Ocular Telescopic Devices
Pp. 281-309 (29)
Eli Rosen, Ehud I. Assia and Guy Kleinmann
Magnifying devices for patients with macular diseases have existed for about
70 years. The development of various devices over the years is related to the evolving
understanding of the physiology and optical parameters of the eye, the devices and the
relationship between the devices and the eye.
In the last decade, we have witnessed a tremendous development in the field of
intraocular telescopic devices. These telescopes use the optical and physiologic
advantages of their intraocular location, and resolve many of the disadvantages of
external or combined telescopic devices.
Although most studies are ongoing, the Implantable Miniature Telescope (IMT) is the
first and currently the only FDA approved device. The IMT is also the only device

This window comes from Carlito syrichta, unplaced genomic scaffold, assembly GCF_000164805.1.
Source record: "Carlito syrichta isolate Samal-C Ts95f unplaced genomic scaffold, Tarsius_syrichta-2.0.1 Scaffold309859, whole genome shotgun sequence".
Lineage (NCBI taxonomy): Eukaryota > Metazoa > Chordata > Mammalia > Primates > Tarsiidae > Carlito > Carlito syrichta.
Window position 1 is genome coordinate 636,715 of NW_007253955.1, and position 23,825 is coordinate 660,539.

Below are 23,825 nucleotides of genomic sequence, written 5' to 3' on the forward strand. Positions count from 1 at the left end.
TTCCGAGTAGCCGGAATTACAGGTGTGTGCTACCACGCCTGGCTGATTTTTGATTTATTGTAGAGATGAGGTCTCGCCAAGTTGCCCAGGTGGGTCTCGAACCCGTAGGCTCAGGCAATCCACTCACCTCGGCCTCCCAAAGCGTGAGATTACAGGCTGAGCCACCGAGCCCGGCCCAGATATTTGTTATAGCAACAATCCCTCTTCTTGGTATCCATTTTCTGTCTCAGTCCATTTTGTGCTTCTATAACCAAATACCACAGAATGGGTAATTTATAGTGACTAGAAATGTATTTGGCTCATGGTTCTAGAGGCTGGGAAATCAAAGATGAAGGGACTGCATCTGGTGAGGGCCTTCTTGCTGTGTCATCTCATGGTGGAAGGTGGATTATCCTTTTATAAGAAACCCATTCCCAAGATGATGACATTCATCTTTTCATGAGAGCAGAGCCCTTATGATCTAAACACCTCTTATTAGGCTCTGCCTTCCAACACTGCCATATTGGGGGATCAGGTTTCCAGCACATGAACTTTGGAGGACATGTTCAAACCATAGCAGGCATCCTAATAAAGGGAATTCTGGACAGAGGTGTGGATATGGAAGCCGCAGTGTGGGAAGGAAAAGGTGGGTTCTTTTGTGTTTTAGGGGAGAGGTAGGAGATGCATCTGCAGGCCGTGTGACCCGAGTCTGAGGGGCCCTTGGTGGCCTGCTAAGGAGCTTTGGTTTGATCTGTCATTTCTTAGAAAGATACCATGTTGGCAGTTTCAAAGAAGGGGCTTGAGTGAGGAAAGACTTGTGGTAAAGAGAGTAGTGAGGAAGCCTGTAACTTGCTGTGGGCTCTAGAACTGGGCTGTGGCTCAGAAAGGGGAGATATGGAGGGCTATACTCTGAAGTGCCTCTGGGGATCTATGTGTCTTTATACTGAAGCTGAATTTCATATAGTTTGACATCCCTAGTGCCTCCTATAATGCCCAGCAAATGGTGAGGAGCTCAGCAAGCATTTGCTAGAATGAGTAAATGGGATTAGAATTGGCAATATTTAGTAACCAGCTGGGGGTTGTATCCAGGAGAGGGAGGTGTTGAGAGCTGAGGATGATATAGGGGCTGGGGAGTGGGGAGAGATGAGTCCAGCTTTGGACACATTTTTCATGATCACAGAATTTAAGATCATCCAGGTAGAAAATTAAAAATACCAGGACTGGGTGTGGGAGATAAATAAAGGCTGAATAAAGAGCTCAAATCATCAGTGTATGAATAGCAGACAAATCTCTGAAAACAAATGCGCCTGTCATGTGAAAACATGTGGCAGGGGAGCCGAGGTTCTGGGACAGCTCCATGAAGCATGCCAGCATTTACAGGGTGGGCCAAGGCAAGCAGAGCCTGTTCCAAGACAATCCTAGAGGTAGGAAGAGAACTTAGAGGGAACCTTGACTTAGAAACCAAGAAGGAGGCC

known to have been studied in a large, controlled, clinical trial. Other devices, such as
the Lipshitz Macular Implant (LMI) and the IOL-Vip have been studied in small series
of patients only. All devices resulted in improved visual acuity in implanted patients,
but a correlation to improved quality of life was not apparent. Unfortunately, there are
no uniform, comparable, clinical parameters among these studies.
Intraocular telescope implantation is challenging from the aspects of surgical technique
and visual rehabilitation. A low complication rate (such as endothelial cell loss) and a
programmed rehabilitation process are crucial for obtaining best results from an
In this chapter we describe the optical and physiological aspects of low vision aids. We
present the historical background and the technological progress, including recent
clinical trials, emphasizing the current evaluations of intraocular magnifying devices.
Intraocular telescope, low vision, macular scar, end stage age related
macular degeneration, Miniature telescope, treatment, visual rehabilitation.
Ophthalmology Department Kaplan Medical Center, POB 1, Rehovot, 76100, Israel.